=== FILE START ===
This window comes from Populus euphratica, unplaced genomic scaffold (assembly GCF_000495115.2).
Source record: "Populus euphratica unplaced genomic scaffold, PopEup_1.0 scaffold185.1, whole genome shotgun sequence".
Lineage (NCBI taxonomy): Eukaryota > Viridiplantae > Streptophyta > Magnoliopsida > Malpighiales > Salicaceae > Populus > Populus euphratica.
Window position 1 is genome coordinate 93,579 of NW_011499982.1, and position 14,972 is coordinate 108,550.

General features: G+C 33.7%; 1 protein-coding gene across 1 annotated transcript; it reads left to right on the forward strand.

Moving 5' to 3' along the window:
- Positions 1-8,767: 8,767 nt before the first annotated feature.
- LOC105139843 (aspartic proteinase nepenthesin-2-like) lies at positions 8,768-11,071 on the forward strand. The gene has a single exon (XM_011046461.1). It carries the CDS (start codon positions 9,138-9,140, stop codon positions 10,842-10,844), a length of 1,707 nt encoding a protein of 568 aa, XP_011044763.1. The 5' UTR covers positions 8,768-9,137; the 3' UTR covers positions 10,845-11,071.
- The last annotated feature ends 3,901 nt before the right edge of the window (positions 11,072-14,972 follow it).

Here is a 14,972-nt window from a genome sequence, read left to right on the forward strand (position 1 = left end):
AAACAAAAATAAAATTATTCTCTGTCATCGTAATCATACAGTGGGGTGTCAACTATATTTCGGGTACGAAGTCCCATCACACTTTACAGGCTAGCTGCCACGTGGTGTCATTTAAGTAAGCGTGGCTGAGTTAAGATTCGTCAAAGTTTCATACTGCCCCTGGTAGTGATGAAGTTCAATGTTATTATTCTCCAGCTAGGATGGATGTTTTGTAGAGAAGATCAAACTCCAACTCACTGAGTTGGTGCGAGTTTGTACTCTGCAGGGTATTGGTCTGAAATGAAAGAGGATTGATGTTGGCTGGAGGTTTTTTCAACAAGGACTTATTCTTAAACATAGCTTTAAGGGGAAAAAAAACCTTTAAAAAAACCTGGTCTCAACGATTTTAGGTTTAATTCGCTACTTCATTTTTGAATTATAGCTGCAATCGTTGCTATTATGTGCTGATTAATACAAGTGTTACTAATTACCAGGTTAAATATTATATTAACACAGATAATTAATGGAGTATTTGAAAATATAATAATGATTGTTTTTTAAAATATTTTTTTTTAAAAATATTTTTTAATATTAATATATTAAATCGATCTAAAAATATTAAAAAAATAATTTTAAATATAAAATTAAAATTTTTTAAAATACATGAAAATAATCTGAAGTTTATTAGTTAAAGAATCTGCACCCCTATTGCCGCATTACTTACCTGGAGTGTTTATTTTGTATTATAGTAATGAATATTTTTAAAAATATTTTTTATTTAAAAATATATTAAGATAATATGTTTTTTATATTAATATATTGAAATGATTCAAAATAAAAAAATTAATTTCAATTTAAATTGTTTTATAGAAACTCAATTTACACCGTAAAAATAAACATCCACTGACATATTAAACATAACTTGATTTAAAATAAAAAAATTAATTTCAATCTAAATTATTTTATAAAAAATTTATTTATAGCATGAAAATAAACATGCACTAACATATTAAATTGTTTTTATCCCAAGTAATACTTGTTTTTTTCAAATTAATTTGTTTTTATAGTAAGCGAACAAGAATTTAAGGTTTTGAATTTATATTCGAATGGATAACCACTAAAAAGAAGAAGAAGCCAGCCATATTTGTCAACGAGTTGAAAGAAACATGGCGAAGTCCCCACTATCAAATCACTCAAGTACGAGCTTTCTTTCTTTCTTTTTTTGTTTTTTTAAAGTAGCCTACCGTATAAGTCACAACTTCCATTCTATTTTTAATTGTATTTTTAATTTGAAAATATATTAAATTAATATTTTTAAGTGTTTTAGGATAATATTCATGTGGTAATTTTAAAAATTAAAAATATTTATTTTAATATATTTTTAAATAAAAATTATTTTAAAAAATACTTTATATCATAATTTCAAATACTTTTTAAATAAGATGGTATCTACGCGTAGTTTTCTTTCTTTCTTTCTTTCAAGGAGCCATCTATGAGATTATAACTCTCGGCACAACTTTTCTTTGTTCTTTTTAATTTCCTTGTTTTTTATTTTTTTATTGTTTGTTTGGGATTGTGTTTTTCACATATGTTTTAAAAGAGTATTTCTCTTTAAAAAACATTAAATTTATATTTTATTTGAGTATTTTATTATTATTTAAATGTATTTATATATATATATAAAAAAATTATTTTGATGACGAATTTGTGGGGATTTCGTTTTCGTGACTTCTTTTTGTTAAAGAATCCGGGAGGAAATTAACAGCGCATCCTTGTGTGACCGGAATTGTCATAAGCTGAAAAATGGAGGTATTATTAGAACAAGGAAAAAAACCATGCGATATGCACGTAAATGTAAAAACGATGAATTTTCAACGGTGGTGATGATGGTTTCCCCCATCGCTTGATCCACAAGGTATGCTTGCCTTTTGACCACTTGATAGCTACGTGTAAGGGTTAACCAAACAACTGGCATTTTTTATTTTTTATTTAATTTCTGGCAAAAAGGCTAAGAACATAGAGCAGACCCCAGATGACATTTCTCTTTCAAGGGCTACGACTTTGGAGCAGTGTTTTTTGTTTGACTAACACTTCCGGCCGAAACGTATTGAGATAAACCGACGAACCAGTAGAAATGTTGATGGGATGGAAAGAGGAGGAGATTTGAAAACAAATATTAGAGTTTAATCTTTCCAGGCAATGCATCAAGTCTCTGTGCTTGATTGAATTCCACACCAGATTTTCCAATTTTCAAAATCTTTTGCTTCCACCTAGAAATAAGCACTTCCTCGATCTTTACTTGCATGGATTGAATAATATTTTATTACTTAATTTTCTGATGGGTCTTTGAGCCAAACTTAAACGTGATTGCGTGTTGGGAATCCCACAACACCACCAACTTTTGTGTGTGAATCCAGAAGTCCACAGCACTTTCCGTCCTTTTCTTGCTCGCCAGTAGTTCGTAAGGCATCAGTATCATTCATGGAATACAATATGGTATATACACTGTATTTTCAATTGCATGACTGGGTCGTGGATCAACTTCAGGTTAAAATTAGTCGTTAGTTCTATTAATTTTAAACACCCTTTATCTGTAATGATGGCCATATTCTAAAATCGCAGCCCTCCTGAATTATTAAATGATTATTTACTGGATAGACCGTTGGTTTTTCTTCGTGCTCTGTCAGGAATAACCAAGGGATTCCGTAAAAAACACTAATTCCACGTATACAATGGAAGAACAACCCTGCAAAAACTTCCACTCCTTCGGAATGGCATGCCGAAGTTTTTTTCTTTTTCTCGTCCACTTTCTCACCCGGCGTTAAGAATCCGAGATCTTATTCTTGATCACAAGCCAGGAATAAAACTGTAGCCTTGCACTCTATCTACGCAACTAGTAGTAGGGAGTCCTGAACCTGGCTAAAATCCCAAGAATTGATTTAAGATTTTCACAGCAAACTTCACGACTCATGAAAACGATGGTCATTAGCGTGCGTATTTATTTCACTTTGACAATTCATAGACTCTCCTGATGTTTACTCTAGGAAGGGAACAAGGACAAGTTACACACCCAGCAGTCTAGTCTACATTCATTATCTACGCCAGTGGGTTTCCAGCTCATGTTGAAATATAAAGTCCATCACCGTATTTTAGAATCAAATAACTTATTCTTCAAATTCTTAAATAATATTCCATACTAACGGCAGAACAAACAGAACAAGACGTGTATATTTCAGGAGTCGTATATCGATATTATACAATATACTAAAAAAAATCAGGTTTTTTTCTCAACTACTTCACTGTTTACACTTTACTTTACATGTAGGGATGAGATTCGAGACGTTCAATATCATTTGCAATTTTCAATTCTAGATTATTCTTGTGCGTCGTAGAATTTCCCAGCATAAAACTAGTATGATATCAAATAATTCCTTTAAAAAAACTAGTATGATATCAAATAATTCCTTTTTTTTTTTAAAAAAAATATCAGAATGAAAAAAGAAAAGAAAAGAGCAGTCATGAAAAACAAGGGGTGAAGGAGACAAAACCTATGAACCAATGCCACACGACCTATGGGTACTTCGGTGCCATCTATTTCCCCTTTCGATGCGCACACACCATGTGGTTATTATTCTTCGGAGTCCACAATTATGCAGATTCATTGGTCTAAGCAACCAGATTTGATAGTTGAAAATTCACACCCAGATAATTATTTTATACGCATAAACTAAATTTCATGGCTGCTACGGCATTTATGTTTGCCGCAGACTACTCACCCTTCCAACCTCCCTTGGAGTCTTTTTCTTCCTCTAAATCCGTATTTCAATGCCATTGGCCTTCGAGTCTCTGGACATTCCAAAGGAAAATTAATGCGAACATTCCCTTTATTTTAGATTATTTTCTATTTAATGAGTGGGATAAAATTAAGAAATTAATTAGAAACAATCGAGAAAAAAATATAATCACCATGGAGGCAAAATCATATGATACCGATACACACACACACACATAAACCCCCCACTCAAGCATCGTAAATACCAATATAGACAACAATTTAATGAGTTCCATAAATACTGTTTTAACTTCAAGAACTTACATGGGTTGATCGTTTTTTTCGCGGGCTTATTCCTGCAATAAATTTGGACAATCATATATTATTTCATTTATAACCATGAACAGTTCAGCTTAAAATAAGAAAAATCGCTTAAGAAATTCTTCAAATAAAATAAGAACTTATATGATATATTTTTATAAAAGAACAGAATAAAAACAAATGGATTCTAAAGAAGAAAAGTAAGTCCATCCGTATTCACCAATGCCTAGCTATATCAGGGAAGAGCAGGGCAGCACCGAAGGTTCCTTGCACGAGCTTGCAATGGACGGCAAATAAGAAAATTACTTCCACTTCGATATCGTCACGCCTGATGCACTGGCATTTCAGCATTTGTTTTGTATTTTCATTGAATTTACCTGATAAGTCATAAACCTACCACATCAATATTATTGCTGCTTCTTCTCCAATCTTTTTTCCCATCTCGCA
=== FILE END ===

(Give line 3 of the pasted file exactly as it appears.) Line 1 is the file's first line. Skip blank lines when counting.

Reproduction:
Lineage (NCBI taxonomy): Eukaryota > Viridiplantae > Streptophyta > Magnoliopsida > Malpighiales > Salicaceae > Populus > Populus euphratica.